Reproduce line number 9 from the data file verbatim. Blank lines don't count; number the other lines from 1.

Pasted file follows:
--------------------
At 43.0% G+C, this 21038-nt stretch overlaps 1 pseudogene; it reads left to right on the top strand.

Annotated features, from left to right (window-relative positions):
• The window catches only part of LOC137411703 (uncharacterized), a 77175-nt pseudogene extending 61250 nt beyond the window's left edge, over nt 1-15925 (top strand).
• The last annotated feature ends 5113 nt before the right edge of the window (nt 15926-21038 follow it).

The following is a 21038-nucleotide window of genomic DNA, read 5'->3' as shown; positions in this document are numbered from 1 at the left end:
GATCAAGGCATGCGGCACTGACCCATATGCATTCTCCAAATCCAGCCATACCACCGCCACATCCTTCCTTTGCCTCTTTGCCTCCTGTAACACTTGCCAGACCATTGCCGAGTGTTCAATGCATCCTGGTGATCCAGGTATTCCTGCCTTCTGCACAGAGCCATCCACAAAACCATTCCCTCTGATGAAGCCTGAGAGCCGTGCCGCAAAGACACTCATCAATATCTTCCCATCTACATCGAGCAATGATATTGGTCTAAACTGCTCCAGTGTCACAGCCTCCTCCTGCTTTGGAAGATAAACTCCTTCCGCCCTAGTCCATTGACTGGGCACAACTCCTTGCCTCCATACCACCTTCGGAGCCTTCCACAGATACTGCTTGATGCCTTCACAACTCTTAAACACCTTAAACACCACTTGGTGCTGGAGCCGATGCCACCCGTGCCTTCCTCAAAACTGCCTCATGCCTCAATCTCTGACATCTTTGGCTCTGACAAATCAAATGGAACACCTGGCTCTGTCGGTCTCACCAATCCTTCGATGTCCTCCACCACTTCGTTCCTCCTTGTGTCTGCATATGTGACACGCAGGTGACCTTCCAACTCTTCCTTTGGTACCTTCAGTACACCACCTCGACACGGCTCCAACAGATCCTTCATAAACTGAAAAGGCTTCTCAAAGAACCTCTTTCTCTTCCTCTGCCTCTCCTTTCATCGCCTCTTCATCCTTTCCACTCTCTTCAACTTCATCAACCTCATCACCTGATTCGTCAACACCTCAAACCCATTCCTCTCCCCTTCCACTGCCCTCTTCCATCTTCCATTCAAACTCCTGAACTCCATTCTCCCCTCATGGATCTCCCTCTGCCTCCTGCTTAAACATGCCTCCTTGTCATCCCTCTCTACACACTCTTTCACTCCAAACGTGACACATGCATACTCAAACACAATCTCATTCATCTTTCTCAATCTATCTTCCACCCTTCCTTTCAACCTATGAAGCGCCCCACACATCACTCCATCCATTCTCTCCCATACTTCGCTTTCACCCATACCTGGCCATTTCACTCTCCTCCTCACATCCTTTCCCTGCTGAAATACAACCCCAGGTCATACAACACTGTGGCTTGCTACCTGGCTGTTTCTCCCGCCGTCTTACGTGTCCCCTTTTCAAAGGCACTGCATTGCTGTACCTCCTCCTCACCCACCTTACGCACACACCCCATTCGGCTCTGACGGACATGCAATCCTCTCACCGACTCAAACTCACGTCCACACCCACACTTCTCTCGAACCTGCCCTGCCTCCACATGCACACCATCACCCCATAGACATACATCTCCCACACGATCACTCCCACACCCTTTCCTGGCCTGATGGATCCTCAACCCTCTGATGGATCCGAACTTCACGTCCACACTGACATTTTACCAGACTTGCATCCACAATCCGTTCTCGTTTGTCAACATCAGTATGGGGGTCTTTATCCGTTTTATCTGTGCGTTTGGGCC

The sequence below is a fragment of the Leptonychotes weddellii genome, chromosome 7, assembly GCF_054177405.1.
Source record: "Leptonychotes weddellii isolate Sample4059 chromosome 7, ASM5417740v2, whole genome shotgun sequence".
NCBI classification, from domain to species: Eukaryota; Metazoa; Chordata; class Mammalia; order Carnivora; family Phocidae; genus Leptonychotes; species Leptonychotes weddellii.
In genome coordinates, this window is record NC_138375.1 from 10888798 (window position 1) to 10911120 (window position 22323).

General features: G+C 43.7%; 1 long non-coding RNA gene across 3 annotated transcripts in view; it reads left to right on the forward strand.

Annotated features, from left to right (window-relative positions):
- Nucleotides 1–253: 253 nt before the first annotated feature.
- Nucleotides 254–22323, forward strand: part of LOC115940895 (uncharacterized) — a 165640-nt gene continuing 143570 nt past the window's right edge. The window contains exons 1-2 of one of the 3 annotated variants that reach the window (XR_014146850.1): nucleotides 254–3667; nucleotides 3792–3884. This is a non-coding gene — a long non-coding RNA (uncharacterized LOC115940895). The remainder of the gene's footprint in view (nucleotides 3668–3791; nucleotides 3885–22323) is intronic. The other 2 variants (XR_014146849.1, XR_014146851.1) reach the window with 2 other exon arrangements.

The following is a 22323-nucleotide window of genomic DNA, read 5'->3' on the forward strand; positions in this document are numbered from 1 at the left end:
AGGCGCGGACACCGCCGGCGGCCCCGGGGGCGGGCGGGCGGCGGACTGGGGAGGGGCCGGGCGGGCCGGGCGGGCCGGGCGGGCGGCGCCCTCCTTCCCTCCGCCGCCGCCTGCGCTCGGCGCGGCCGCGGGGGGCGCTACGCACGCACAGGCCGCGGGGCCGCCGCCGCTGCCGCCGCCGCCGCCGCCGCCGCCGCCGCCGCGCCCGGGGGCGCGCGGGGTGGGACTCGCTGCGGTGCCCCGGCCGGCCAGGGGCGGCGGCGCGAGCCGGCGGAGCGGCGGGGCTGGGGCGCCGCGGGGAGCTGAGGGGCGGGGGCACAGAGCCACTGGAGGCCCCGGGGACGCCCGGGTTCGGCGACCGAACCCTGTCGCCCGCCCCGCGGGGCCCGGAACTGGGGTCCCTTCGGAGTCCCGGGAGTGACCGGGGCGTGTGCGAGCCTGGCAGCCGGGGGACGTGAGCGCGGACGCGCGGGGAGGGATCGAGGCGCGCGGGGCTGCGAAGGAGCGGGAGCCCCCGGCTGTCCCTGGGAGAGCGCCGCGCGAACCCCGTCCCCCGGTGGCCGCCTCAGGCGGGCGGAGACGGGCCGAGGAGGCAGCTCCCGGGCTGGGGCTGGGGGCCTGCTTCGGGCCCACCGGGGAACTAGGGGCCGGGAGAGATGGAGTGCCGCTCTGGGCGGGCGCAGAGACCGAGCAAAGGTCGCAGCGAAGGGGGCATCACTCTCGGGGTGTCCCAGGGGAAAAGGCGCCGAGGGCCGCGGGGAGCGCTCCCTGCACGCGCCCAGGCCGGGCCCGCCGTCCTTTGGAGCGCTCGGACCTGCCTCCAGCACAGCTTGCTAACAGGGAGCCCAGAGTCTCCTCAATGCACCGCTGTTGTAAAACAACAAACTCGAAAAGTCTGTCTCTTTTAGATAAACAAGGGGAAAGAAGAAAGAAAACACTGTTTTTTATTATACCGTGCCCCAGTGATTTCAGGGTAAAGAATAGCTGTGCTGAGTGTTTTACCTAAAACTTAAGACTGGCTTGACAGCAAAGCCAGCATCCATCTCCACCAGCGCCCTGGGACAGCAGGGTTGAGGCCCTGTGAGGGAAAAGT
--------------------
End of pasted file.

NCBI classification, from domain to species: Eukaryota; Metazoa; Chordata; class Mammalia; order Carnivora; family Phocidae; genus Leptonychotes; species Leptonychotes weddellii.